Hui (Pronounced ‘Who-ee’)
29/06/2022 - 01/07/2022
DEVISED AND PERFORMED BY
Hinerangimarie Berryman with Benny Marama
LIGHTING DESIGN AND SOUND
“Oh. And it’s pronounced ‘who-ee’.”
What does it mean to be misunderstood by a world that refuses to understand you?
Two strangers meet each other in a room waiting for different reasons.
Sharing stories about themselves, they find that they are connected to each other in more ways than one. And they’re fighting a system that’s forcing them into categories they’re unsure they belong in.
Devised and performed by Hinerangimarie Berryman (Waikato Tainui and Tuwharetoa) and Benny Marama (Kūki ‘Āirani), Hui (Pronounced ‘Who-ee’) is an exploration of identity told through music and theatre. Funny, heart-breaking, and unapologetically brown, the show explores the collision between different cultures and the common ground that can be found between both.
Hui (Pronounced ‘Who-ee’) is supported by The Meteor’s Boil Up Creative Development programme.
Short play tackling big issues
Review by D.A. Taylor 01st Jul 2022
Devised and performed by Hinerangimarie Berryman (Waikato Tainui and Tuwharetoa) and Benny Marama (Kūki ‘Āirani), Hui (Pronounced ‘Who-ee’) is the latest offering supported by The Meteor’s Boil Up Creative Development programme.
By way of premise, Berryman and Marama’s unnamed characters are asked to attend a hui (the ‘Who-ee’ of the title) – something that their separate phone calls indicate is cultural lip service by the unseen hosts of the hui. Here the play establishes its footing, and while our characters wait for the hui to begin, they use the stage to discuss the psychic and cultural damage that occurs by forcing people into pigeonholes of identity, exploring the collision between different cultures.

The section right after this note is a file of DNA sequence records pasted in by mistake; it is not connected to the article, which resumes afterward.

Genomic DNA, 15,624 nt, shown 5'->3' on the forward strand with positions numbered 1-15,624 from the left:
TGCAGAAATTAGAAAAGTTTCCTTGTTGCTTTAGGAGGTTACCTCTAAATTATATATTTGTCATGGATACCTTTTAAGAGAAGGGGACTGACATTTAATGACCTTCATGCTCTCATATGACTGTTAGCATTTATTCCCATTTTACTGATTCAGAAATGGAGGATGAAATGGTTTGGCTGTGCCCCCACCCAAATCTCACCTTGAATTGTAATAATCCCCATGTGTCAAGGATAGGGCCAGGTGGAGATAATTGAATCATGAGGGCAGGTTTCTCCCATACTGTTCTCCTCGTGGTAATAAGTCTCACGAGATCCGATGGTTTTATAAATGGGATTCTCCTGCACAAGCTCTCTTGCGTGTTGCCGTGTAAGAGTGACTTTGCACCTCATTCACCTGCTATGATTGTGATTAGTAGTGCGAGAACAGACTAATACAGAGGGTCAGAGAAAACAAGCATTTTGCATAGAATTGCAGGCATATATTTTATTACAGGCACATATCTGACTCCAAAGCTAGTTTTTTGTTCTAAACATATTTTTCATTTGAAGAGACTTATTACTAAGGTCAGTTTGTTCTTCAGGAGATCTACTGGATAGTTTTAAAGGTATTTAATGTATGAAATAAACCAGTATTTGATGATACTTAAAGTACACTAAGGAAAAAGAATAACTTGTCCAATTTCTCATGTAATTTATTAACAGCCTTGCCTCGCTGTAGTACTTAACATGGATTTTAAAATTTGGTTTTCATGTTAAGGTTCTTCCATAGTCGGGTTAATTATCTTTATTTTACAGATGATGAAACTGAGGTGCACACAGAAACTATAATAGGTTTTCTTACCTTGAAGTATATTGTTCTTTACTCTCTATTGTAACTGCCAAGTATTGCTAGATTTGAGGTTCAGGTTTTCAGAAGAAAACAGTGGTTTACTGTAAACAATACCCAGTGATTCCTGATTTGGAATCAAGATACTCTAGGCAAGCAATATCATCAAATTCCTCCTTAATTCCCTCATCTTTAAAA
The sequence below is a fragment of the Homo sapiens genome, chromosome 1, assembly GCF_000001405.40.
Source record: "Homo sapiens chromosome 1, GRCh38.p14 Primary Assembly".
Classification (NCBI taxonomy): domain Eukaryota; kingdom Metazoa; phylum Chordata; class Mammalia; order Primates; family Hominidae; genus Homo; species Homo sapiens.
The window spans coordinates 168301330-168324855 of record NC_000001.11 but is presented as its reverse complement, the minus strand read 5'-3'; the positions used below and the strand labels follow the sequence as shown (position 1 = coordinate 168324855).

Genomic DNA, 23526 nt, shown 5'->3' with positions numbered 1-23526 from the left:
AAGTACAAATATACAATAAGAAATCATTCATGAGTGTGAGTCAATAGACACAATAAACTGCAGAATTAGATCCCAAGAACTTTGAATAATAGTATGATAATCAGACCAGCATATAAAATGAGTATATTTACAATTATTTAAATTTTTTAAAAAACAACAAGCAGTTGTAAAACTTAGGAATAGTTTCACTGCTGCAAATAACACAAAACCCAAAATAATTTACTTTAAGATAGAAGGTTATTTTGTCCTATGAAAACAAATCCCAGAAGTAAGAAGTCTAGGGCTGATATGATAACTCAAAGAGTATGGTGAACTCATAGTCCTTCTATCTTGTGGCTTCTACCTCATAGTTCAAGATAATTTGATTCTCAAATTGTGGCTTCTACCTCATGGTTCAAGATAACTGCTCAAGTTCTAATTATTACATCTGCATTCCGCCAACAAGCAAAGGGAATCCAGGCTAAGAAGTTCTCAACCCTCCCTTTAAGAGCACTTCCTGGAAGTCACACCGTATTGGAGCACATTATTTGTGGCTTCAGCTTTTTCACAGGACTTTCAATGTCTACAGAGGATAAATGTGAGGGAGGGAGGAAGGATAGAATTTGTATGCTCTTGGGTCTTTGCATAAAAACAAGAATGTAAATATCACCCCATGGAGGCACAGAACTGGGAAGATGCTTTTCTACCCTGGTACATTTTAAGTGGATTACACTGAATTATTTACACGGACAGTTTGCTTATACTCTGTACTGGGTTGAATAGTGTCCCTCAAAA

While the play conceit is simple enough, Hui (Pronounced ‘Who-ee’) works into its run time deeply complex topics about what it means to shape one’s identity – something uniquely faced by Māori and Cook Islander communities (and others, of course) in Aotearoa New Zealand today. We are confronted with matters of language and habits of speech, being asked to perform cultural roles that aren’t authentic, multigenerational trauma, the idea of shame for being “a child of two tongues”, and “sounding like the things I hate [i.e. the coloniser] to survive a system that hates me.”
It would be arrogant to take a wide brush to the present and say that “Well, things are better now.” What Hui (Pronounced ‘Who-ee’) draws our attention to is the fact that the past is still with us – in indifferent senior leadership teams who want to meet diversity quotas or brownwash their operations, in well-meaning colleagues who only want Te Ao Māori “when it’s easy for them”, and in the living legacies of institutions. Hui (Pronounced ‘Who-ee’) brings this into sharp relief, providing a healthy recalibration of our perceptions.
With all this in mind, Hui (Pronounced ‘Who-ee’) could easily slip into preaching or patronising its audience, but Berryman and Marama’s relaxed warmth, natural comic timing and arresting stage energies keep the show safely on the right side of engaging. The characters note they “Can’t really sound normal around here” before agreeing to drop the forced accents of round o’s and short i’s that they put on to fit in – and it’s disarming and authentic enough to win us over early on.
These kinds of honest moments buoy along the brisk 40 minutes of the play which is overwhelmingly weighted on themes. As it stands, Hui (Pronounced ‘Who-ee’) is a fine show provoking big questions, and would work well as an informative show toured to schools; alternatively, it could potentially benefit from being developed out into an hour-plus offering with a stronger sense of plot.
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